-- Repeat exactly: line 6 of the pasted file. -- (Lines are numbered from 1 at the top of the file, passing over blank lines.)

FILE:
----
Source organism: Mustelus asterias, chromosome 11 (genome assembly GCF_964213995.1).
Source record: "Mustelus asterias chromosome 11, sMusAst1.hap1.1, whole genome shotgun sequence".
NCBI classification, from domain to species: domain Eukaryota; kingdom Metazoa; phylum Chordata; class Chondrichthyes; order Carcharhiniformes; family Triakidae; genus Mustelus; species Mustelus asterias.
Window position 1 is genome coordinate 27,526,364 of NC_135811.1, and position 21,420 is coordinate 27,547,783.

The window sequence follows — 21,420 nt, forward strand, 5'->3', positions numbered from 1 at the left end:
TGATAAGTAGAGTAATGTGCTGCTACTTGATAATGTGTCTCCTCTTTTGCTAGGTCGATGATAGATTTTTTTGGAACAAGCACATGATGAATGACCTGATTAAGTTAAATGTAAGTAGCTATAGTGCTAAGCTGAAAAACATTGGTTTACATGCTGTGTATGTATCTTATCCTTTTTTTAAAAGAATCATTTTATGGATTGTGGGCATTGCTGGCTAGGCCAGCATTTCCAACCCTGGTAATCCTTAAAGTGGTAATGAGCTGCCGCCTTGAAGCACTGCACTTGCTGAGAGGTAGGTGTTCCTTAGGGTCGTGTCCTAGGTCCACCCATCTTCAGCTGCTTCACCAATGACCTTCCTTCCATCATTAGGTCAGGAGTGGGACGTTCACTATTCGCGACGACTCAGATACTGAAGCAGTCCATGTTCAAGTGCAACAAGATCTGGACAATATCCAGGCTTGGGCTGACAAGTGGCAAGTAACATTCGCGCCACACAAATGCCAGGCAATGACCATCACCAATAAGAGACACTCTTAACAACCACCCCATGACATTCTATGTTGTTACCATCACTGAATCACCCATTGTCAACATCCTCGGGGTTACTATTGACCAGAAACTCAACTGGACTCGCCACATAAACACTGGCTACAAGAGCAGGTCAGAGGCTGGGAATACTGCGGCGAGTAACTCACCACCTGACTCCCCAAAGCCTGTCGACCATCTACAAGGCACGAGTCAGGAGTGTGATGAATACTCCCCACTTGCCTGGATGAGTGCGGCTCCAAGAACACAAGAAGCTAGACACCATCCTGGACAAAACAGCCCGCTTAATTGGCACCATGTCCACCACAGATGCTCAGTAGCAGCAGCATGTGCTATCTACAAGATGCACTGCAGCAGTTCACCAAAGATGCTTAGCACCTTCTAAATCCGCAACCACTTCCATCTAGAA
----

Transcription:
TGATAAGTAGAGTAATGTGCTGCTACTTGATAATGTGTCTCCTCTTTTGCTAGGTCGATGATAGATTTTTTTGGAACAAGCACATGATGAATGACCTGATTAAGTTAAATGTAAGTAGCTATAGTGCTAAGCTGAAAAACATTGGTTTACATGCTGTGTATGTATCTTATCCTTTTTTTAAAAGAATCATTTTATGGATTGTGGGCATTGCTGGCTAGGCCAGCATTTCCAACCCTGGTAATCCTTAAAGTGGTAATGAGCTGCCGCCTTGAAGCACTGCACTTGCTGAGAGGTAGGTGTTCCTTAGGGTCGTGTCCTAGGTCCACCCATCTTCAGCTGCTTCACCAATGACCTTCCTTCCATCATTAGGTCAGGAGTGGGACGTTCACTATTCGCGACGACTCAGATACTGAAGCAGTCCATGTTCAAGTGCAACAAGATCTGGACAATATCCAGGCTTGGGCTGACAAGTGGCAAGTAACATTCGCGCCACACAAATGCCAGGCAATGACCATCACCAATAAGAGACACTCTTAACAACCACCCCATGACATTCTATGTTGTTACCATCACTGAATCACCCATTGTCAACATCCTCGGGGTTACTATTGACCAGAAACTCAACTGGACTCGCCACATAAACACTGGCTACAAGAGCAGGTCAGAGGCTGGGAATACTGCGGCGAGTAACTCACCACCTGACTCCCCAAAGCCTGTCGACCATCTACAAGGCACGAGTCAGGAGTGTGATGAATACTCCCCACTTGCCTGGATGAGTGCGGCTCCAAGAACACAAGAAGCTAGACACCATCCTGGACAAAACAGCCCGCTTAATTGGCACCATGTCCACCACAGATGCTCAGTAGCAGCAGCATGTGCTATCTACAAGATGCACTGCAGCAGTTCACCAAAGATGCTTAGCACCTTCTAAATCCGCAACCACTTCCATCTAGAA